Research has changed AIDS from a fatal disease to a disease that can be managed.
Clinical research at the Children's Hospital AIDS Program (CHAP) at Boston Children's Hospital offers immense promise for improving the quality of life for children with HIV/AIDS. Our research efforts include:
- Simplifying medication. Complex medication regimens often result in patients, especially teens, not following their regimen. Our researchers are studying once-a-day and combination therapies to simplify treatment.
- Assessing drug interactions. We are working to determine the impact of combining strong anti-viral therapy with medications to treat depression or a co-infection, such as tuberculosis, to make sure drugs continue to be effective when combined.
- Preventing infections. Our research team is conducting a national study exploring the effectiveness of flu vaccines. These vaccines are important in the care of children with injured immune systems, such as HIV-positive patients.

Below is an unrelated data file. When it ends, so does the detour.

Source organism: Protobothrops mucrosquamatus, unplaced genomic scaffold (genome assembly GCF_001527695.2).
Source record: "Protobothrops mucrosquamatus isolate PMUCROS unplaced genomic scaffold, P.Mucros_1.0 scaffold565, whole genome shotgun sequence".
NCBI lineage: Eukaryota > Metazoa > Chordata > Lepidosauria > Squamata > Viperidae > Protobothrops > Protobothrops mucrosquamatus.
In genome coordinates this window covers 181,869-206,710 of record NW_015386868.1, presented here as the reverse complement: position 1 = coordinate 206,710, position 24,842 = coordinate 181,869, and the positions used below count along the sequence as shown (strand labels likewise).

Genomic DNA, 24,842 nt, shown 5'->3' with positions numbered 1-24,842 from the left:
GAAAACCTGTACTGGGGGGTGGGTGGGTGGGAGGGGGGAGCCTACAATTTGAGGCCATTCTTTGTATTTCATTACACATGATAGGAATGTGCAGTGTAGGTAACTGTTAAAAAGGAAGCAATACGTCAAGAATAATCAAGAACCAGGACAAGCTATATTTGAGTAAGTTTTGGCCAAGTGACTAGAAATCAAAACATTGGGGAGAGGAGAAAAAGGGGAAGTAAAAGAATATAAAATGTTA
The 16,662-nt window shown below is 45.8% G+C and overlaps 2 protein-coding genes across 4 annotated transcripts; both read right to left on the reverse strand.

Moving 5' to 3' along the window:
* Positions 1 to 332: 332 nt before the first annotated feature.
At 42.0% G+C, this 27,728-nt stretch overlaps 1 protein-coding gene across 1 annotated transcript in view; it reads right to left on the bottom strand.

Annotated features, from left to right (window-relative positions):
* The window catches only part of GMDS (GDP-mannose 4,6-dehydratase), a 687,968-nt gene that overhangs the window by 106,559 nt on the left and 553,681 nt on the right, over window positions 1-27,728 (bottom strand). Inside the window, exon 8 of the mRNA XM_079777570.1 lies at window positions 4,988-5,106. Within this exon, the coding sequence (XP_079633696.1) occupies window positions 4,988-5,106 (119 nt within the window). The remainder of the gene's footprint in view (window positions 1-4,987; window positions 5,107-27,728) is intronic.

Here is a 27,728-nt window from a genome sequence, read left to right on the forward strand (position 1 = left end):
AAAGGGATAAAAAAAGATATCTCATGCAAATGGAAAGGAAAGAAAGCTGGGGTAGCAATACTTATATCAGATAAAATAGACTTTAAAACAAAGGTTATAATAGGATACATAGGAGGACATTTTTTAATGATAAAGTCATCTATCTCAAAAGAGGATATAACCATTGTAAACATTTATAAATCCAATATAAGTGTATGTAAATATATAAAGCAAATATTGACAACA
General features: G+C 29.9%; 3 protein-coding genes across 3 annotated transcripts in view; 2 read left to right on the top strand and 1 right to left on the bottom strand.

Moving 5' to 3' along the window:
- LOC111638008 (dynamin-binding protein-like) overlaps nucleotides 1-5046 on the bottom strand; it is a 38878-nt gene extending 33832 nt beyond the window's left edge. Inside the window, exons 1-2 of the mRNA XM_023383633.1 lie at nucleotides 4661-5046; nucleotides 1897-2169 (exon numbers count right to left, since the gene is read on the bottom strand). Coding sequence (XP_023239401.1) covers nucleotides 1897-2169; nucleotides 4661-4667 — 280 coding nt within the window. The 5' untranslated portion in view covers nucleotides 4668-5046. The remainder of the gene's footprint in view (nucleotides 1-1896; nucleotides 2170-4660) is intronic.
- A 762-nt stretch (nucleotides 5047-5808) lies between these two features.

- Peer counseling. We are studying how teen peer groups can encourage adolescents to follow their medication regimen.
Our international research focuses on preventing transmission, designing pediatric anti-viral treatments, vaccine testing and preventing tuberculosis in children with HIV. View the Division of Infectious Diseases research website
Fighting HIV with fat?
Daniel Kohane, MD, PhD, director of the Laboratory for Biomaterials and Drug Delivery at Children’s Hospital Boston reports research results suggesting liposomes, which are fat covered cells, that look like cell membranes, and may decoy HIV to attach to them, instead of other tissues in the body. Learn more about this exciting research in the Boston Children’s newsroom.